Banking Turmoil Caused by SVB Mismanagement, Not Trump-Era Rollbacks: FDIC Official
Banking Turmoil Caused by SVB Mismanagement, Not Trump-Era Rollbacks: FDIC Official

By Andrew Moran

Former President Donald Trump’s loosening of rules in the banking sector in 2018 “had nothing to do with” the failure of Silicon Valley Bank and Signature Bank, according to Federal Deposit Insurance Corporation (FDIC) Vice Chairman Travis Hill.

Since the collapse of SVB and Signature Bank, a chorus of Democrats have asserted that the former president’s signing of the bipartisan Economic Growth, Regulatory Relief and Consumer Protection Act contributed to the banking turmoil last month.

Five years ago, the legislation, which gained support of Republicans and moderate Democrats, reversed some of the requirements in the landmark Dodd-Frank bill that was enacted following the financial crisis more than a decade ago. The Great Recession-era bill mandated banks with more than $50 billion in assets to go through an annual stress tests by the Federal Reserve. The Trump-era legislative pursuit—S. 2155—raised the threshold to $250 billion.

Hill disagrees with some Democratic lawmakers’ charges, saying that S. 2155 “had nothing to do with” the recent regional banking failures.

“We have people searching under the couch cushions, under the carpets, under the mattress, in the storage closet, trying to find something, somewhere to tie the SVB failure to that law and its implementing rules,” Hill said during a speech at the Bipartisan Policy Center. “I think it’s quite obvious that S. 2155 had nothing to do with it.”

The Federal Deposit Insurance Corp (FDIC) logo at the headquarters in Washington on Feb. 23, 2011. (Jason Reed/Reuters)

The Trump-era rollback did not alter capital standards for banks like SVB, Hill noted. Instead, the stress tests failed to account for rising interest rates, which many say caused SVB to face the challenges it did, particularly as the financial institution invested in government bonds as the central bank tightened monetary policy.

If SVB had undergone rigorous stress tests, industry observers believe that the company would have passed anyway since these mechanisms determine how a financial institution would manage an environment of falling GDP, rising unemployment, and tighter credit.

“The reasons for SVB’s failure are quite straightforward and easy to explain, and those rule changes had nothing to do with them,” he stated.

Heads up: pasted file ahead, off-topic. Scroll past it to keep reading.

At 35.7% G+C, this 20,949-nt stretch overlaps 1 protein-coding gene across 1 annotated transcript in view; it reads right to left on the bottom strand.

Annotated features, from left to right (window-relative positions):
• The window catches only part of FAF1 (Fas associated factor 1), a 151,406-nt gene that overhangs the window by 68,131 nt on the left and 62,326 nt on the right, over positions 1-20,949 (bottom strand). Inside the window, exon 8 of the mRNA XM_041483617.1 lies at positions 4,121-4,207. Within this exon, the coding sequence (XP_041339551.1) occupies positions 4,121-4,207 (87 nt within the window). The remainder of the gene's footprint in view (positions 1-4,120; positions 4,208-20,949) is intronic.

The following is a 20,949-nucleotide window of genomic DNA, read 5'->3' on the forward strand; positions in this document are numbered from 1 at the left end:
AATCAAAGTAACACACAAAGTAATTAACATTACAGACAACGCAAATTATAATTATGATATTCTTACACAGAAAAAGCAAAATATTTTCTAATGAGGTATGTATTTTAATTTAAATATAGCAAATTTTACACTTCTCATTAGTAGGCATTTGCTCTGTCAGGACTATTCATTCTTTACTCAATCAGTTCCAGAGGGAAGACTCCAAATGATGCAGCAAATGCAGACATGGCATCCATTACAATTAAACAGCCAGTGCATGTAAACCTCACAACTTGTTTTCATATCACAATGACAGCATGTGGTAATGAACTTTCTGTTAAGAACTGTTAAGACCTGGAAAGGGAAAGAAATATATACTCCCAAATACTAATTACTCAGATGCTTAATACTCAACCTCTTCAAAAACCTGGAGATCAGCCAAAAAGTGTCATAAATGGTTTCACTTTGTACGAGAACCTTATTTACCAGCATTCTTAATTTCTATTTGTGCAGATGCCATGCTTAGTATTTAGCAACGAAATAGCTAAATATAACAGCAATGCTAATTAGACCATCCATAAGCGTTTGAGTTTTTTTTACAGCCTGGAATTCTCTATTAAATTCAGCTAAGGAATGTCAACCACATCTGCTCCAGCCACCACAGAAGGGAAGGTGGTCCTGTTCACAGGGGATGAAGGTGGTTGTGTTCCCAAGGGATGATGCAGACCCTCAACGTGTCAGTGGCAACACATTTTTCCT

“When it comes to something like this, I encourage people to first look at the facts, and then arrive at conclusions, rather than starting with a conclusion you hope to be true, and grasping around for facts in support. And I urge policymakers to propose policy changes based on where we find evident holes in our framework, rather than just trying to undo policies of the past. ”

He does believe there are “holes” in the current regulatory framework that requires “a need for tailoring.”

Hill purported in his speech that proposals to toughen regulation and impose restrictions on medium-sized banks comparable to their larger counterparts are not the issue. According to the FDIC official, it is instead about approaching interest rate risk correctly.

Despite the banks’ mismanagement, Hill agreed with the actions taken by the FDIC, the Treasury Department, and the Federal Reserve, conceding that he worried about the uninsured depositors who may have been saving for a home. He acknowledged that there were plenty of “unknowns about how far it may have spread” and a pressing need among officials to mitigate a contagion event.

“Ultimately … it was really just about trying to stop what looked like a wave of bank failures,” he said.

Moving forward, supervisors will be researching and reviewing what happened, and how these types of risks can be avoided in the future.

Fed Vice Chair for Supervision Michael S. Barr confirmed in testimony to Congress that he would spearhead a review to assess a broad array of issues that emanated from the banking crisis, including the issues of business concentration, digital bank runs, social media, and interest rate risk.

Meanwhile, the FDIC is poised to announce a plan next month requiring the U.S. banking sector to pay for the billions of dollars gone from the Deposit Insurance Fund (DIF).

FDIC Chair Martin Gruenberg said in prepared remarks at a Senate Banking Committee hearing last month that the failures of SVB and Signature cost the insurance fund approximately $23 billion.

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